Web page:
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Whittier v. State

Court of Appeals of Arkansas, Division II

March 11, 2015

JEFFREY PAUL WHITTIER APPELLANT
v.
STATE OF ARKANSAS APPELLEE

APPEAL FROM THE SALINE COUNTY CIRCUIT COURT [NO. 63CR-11-662-4] HONORABLE ROBERT HERZFELD, JUDGE

Jones Law Firm, by: F. Parker Jones III, for appellant.

Dustin McDaniel, Att'y Gen., by: Nicana C. Sherman, Ass't Att'y Gen., for appellee.

CLIFF HOOFMAN, JUDGE

Appellant Jeffrey Paul Whittier was convicted of failure to appear, and he was sentenced by the Saline County Circuit Court to 119 months' imprisonment and a $10, 000 fine. Pursuant to Anders v. California, 386 U.S. 738 (1967), and Rule 4-3(k) of the Rules of the Arkansas Supreme Court, Whittier's counsel has filed a motion to withdraw, alleging that this appeal is wholly without merit, and a brief in which he contends that all adverse rulings are abstracted and discussed. Whittier has also exercised his right to file pro se points for reversal, in which he argues that his sentence is too harsh and should be reduced. We deny counsel's motion to withdraw and order rebriefing.

By amended information filed on December 4, 2013, Whittier was charged with possession/distribution of child pornography, failure to appear at a hearing on that charge on March 26, 2012, and failure to register as a sex offender. The child-pornography and failure- to-register charges were nolle prossed by the State, and after a bench trial, Whittier was found guilty of failure to appear, a Class C felony. He was sentenced by the circuit court to 119 months' imprisonment, a $10, 000 fine, and restitution for the costs associated with transporting him back to this state.

The sentencing order was entered on January 6, 2014, and Whittier's trial counsel filed a motion to reduce his sentence, claiming that it was unduly harsh under the circumstances. Whittier also filed a pro se petition to correct an unlawful sentence, arguing that the circuit court was without jurisdiction to convict him of failure to appear where the original charge was subsequently dismissed after his motion to suppress was granted. After a hearing held on February 28, 2014, the circuit court denied both motions. A written order to that effect was entered the same date. Whittier then filed a timely notice of appeal from the sentencing order and the denial of his posttrial motions.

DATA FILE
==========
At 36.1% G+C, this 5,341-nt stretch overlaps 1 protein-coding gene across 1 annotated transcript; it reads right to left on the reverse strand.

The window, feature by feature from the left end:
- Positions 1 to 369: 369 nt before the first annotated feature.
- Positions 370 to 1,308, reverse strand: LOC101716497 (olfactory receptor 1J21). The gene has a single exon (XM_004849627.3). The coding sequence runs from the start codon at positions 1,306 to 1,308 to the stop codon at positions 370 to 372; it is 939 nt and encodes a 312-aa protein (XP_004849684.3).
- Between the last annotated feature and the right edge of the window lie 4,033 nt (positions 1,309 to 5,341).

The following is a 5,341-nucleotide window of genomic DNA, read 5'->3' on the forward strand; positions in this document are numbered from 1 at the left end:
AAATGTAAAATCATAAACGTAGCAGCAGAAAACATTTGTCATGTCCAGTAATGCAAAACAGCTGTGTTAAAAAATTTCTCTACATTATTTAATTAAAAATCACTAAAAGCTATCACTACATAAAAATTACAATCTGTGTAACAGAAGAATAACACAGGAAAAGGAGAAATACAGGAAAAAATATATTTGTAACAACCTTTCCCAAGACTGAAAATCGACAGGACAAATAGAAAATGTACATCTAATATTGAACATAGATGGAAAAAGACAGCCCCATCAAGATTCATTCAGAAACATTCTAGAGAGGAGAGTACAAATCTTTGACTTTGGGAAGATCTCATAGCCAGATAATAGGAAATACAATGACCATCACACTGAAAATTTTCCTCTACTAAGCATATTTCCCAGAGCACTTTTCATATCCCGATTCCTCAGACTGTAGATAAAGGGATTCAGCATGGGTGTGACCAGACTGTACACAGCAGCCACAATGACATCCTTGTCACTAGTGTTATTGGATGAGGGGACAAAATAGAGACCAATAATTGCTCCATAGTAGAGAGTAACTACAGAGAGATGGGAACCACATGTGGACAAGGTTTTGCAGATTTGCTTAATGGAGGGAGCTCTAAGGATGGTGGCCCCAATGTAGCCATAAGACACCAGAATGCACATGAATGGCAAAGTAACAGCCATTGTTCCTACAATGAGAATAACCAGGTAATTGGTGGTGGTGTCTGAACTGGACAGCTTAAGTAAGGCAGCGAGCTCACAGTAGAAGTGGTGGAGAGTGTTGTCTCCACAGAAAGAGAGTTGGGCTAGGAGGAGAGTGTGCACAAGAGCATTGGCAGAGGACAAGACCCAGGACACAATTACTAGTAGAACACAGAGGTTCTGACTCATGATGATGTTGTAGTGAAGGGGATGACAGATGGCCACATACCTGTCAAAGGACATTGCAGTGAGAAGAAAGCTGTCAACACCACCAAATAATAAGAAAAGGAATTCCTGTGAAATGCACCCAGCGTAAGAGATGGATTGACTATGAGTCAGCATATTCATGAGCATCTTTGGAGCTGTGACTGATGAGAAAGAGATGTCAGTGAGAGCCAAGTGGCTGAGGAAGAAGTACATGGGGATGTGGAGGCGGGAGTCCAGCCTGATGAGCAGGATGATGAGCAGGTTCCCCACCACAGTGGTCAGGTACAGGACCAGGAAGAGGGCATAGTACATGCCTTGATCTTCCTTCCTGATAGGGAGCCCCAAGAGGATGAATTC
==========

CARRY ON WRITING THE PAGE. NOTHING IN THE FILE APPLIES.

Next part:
Stating that there would be no merit to an appeal, Whittier's counsel has filed a motion to withdraw and a no-merit brief with this court, in which he alleges that all adverse rulings have been abstracted and discussed in accordance with Arkansas Supreme Court Rule 4-3(k) (2014). Counsel correctly asserts that the only rulings adverse to Whittier were the denial of his posttrial motions, as he did not move to dismiss the failure-to-appear charge based on insufficient evidence, and there were no other adverse rulings at the bench trial. However, we must deny counsel's motion to withdraw and order rebriefing, as he has failed to abstract relevant testimony and include all adverse rulings in his abstract and addendum.

Although the record reflects that there was a February 28, 2014 hearing on Whittier's posttrial motions, counsel has failed to abstract any portion of that hearing, including the circuit court's oral ruling denying the motions. Counsel has also failed to include in the addendum Whittier's pro se petition to correct his unlawful sentence and the circuit court's written order denying the posttrial motions. In a criminal no-merit appeal, in order to comply with Arkansas Supreme Court Rule 4-3(k)(1) and Anders, supra, counsel is required to abstract and discuss every adverse ruling, and we must order rebriefing if counsel fails to do so. Sartin v. State, 2010 Ark. 16, 362 S.W.3d 877.

Because the no-merit brief in this case is deficient, we order counsel to file a substituted abstract, brief, and addendum within fifteen days from the date of this opinion. Ark. Sup. Ct. R. 4-2(b)(3) (2014). The deficiencies noted above should not be taken as an exhaustive list, and we encourage counsel to review the requirements contained in Rule 4-3(k)(1) prior to filing a substituted brief. We express no opinion as to whether the new appeal should address the merits or should be made pursuant to Rule 4-3(k)(1). If a no-merit brief is filed, counsel's motion and brief will be forwarded by the clerk to Whittier so that, within thirty days, he will again have the opportunity to raise any points he chooses in accordance with Arkansas Supreme Court Rule 4-3(k)(2). In either instance, the State shall be afforded the opportunity to file a brief in response.

Rebriefing ordered; motion to withdraw denied.

Abramson and Hixson, JJ., agree.


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